Crossfire teammates team up for carpool

Laura Rayfield (driving) and Laura Moore are rivals in high school, but team up to make the lengthy drive to club practice. Courtesy of the Rayfield Family

Laura Rayfield and Laura Moore love singing together.

Let’s be more specific -- they love singing Glee songs.

Rayfield and Moore carpool to practices and games together for Crossfire Premier, a top-level club based in Redmond, Wash. They both live in Kent, Wash., more than an hour from the Crossfire training and game fields. They make the trip together multiple times a week.

“It’s nice having someone else in the car with you,” Rayfield says. “We talk, gossip, sing and just have a good time.”

The two Lauras attend rival high schools and have committed to different universities for next year. But twice a week when they make the trip to practice, that all seems to fade away. What matters is their friendship, their love for the game and their desire to play for the top club team in the state.

“You want to play with the best so that you compete with the top athletes in the state and in your age group,” Rayfield says. “Crossfire is the best around, so that’s why I chose to do to the commute to play for them.”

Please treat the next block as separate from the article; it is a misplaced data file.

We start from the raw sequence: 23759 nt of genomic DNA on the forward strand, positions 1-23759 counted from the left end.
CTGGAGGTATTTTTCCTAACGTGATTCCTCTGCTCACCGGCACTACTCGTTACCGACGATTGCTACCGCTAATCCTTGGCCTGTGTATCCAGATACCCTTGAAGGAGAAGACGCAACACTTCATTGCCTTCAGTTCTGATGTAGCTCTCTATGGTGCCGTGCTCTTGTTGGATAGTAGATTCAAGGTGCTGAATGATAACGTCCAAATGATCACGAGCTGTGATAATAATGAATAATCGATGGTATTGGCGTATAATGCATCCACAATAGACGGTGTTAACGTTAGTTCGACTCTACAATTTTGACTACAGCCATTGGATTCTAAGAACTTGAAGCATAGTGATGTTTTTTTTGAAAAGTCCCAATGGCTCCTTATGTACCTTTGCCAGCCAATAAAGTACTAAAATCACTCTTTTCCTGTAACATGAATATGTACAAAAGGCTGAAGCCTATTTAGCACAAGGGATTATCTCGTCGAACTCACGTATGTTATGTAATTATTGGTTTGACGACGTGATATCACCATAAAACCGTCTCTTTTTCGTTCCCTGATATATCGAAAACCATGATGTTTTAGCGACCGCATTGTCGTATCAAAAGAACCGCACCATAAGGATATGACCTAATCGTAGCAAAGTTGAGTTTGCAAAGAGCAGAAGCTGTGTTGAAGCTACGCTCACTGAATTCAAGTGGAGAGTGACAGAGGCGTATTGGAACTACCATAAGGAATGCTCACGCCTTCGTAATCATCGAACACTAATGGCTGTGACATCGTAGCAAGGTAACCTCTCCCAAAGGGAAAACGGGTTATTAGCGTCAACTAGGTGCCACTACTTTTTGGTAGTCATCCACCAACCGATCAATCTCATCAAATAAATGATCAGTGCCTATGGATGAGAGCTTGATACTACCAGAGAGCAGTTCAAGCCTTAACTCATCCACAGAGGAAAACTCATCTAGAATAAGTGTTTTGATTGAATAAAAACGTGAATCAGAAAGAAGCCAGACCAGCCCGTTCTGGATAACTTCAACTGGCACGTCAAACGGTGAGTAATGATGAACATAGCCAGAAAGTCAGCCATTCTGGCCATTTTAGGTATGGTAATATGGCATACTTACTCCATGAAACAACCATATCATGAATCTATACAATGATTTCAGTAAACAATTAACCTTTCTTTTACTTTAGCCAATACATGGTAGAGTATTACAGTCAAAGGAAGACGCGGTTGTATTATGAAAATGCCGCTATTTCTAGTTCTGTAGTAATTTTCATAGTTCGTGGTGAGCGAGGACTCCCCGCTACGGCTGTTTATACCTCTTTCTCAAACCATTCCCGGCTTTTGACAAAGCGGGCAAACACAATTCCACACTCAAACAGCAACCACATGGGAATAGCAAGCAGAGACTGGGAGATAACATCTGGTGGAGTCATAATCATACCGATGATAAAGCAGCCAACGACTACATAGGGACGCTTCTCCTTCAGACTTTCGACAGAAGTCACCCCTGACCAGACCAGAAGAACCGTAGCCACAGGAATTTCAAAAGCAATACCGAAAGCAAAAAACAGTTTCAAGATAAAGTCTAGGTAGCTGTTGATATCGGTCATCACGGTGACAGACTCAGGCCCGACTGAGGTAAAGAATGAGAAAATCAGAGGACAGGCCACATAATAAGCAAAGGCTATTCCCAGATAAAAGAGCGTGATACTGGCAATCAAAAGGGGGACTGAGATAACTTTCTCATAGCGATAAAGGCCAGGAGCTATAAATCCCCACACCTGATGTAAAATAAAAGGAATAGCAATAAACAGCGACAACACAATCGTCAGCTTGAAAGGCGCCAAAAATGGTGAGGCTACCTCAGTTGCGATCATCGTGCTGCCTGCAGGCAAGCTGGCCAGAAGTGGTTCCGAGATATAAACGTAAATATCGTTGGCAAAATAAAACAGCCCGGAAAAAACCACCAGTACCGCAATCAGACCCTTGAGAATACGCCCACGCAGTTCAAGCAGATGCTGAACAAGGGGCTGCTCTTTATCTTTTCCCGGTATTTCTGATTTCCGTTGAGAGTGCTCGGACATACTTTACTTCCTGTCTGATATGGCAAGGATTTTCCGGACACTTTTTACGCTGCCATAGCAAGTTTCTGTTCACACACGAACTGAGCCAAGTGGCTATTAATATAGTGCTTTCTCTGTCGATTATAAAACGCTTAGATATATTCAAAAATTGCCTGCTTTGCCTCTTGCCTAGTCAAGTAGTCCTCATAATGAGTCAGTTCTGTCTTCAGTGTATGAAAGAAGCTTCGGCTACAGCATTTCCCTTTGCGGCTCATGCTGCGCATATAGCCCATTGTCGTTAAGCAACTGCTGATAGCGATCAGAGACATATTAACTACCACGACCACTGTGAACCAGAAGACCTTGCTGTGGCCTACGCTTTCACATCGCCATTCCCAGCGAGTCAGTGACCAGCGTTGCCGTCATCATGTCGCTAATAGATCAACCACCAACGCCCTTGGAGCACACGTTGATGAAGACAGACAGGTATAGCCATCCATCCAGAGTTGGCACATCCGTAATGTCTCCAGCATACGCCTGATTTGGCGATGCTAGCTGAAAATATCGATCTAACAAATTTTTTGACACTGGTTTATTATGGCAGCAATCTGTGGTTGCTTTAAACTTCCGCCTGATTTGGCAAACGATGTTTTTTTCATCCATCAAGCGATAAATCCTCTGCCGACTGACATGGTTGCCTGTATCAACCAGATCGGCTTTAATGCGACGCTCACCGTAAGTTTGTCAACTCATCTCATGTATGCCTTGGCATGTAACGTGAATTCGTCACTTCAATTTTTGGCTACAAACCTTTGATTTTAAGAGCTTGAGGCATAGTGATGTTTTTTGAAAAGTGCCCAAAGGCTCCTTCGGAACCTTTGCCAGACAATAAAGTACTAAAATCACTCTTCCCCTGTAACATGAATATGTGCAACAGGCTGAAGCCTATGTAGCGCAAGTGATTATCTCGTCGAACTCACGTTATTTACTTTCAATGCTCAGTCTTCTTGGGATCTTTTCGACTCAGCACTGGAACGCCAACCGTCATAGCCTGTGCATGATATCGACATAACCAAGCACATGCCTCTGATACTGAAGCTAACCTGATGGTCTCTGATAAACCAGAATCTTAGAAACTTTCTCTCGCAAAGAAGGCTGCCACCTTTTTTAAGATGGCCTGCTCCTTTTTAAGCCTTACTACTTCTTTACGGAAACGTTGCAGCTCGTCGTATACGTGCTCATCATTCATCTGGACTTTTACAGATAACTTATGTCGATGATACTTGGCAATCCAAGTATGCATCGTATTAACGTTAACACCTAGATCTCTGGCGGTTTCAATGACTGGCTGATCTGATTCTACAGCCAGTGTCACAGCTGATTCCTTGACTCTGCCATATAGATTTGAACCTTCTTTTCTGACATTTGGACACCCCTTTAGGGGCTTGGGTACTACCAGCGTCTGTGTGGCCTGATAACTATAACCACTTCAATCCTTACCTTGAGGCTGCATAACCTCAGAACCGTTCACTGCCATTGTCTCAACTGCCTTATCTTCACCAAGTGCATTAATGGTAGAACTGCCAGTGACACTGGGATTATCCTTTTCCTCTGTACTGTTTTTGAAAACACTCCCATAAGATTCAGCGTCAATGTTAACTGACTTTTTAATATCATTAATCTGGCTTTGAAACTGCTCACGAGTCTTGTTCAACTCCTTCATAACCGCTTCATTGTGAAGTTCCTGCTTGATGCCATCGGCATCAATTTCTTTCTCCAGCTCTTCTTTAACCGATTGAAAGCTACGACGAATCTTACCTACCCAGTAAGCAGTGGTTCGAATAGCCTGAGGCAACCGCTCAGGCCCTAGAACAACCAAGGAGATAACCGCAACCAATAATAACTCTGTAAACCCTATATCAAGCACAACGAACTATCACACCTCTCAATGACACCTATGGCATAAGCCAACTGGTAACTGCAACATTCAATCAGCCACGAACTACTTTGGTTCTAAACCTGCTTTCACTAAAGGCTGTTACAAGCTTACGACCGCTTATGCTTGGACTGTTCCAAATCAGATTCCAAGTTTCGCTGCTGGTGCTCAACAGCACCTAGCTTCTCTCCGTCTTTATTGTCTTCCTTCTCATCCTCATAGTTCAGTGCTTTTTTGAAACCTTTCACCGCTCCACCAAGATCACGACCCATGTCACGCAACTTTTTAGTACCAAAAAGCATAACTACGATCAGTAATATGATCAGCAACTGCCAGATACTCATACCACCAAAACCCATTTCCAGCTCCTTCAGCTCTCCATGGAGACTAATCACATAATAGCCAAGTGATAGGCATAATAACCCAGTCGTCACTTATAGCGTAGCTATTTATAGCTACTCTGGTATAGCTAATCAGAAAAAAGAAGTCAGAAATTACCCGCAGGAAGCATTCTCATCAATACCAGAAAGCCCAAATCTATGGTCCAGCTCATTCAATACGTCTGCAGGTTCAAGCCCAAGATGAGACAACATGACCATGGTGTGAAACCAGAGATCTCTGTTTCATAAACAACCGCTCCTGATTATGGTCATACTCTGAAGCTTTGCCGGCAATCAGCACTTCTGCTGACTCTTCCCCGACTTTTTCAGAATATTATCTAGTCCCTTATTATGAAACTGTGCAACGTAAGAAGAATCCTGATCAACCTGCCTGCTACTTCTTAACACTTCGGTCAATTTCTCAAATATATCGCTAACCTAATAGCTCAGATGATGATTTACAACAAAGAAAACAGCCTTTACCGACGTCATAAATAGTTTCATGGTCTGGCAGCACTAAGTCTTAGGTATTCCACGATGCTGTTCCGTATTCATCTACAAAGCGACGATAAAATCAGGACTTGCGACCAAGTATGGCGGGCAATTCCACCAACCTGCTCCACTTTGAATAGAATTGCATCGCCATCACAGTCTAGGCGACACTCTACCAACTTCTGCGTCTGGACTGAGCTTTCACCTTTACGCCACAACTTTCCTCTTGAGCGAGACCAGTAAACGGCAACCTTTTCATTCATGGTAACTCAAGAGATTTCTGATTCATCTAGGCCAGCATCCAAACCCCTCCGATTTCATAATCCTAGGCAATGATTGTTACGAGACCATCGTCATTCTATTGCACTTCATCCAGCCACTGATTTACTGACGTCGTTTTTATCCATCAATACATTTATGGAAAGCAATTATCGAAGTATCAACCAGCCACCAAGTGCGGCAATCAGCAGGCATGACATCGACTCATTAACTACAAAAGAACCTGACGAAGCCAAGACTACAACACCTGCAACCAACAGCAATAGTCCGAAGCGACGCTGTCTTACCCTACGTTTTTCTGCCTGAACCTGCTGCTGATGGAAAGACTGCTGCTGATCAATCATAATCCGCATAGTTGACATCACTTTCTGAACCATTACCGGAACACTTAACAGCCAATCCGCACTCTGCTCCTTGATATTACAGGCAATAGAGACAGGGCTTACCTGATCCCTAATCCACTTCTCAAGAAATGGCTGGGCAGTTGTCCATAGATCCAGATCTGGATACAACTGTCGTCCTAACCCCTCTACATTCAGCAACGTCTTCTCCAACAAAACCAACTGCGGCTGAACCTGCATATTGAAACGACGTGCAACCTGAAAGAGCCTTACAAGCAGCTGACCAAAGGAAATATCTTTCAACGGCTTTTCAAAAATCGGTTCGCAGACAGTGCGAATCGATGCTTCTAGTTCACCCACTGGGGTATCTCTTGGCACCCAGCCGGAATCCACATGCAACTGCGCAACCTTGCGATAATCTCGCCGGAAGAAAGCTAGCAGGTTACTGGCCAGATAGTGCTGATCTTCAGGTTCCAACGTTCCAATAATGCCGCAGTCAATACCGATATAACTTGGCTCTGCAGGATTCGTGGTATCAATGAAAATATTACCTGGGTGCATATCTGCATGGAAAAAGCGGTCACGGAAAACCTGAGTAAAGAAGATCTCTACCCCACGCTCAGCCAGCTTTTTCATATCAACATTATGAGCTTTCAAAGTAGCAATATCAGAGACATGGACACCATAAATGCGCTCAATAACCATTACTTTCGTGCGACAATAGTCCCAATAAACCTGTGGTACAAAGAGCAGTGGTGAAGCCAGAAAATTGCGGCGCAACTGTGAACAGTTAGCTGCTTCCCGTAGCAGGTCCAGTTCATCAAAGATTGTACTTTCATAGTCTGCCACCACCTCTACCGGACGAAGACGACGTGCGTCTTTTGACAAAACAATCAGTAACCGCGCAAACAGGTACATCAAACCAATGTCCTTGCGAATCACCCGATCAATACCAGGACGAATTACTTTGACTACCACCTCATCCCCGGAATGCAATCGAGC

Rayfield has been playing for Crossfire for nine years now, and has commuted over an hour each way for practices and games throughout that time. She says it’s just something she’s grown used to.

“Crossfire gives me a lot more opportunities, and you’re able to get a lot more exposure,” she says. The recent move to the ECNL has only increased those opportunities. “The environment is way more competitive."

Because of the success of Crossfire, it draws from all across the state of Washington. The Pacific Northwest -- whose MLS teams are known for having some of the most passionate soccer fans in America -- is largely void of nationally recognized youth soccer clubs. Crossfire is one of two in the Evergreen State; rival Washington Premier sits about 45 minutes south.

But beyond those two, the nearest ECNL club is more than 700 miles away. Hence, top athletes come from miles around to play in Redmond.

Lindsay Burns travels from Yakima, Wash., a valley town about two and a half hours southeast of the Crossfire training grounds. Her mother, Martha, says they travel 150 miles each way to get Lindsay to and from practice, along a highway that includes passing through the Cascade Mountains.

“The travel time is extreme,” says Martha, “but it’s just what we have to do.”

Crossfire’s success attracted Lindsay to make the move after she had played for a local club in Yakima for nine years. The Burns family started making the drive during her sophomore year, largely because Crossfire competes in the highly competitive ECNL.

Within six months, it paid off. Lindsay has verbally committed to play for Baylor in 2013.

“We feel very lucky to have the opportunity to travel and play with them, even though it is difficult,” says Martha. “It’s been everything we’ve hoped it would be.”

Lindsay’s U17 team is the defending Washington State Cup champions. Rayfield and Moore’s U18 squad currently sits in second place in the ECNL Northwest Conference. They both have a long line of college commitments to go with it.

And Rayfield says that this kind of success is really what drives her to, well, drive.

“It makes it all worth it.”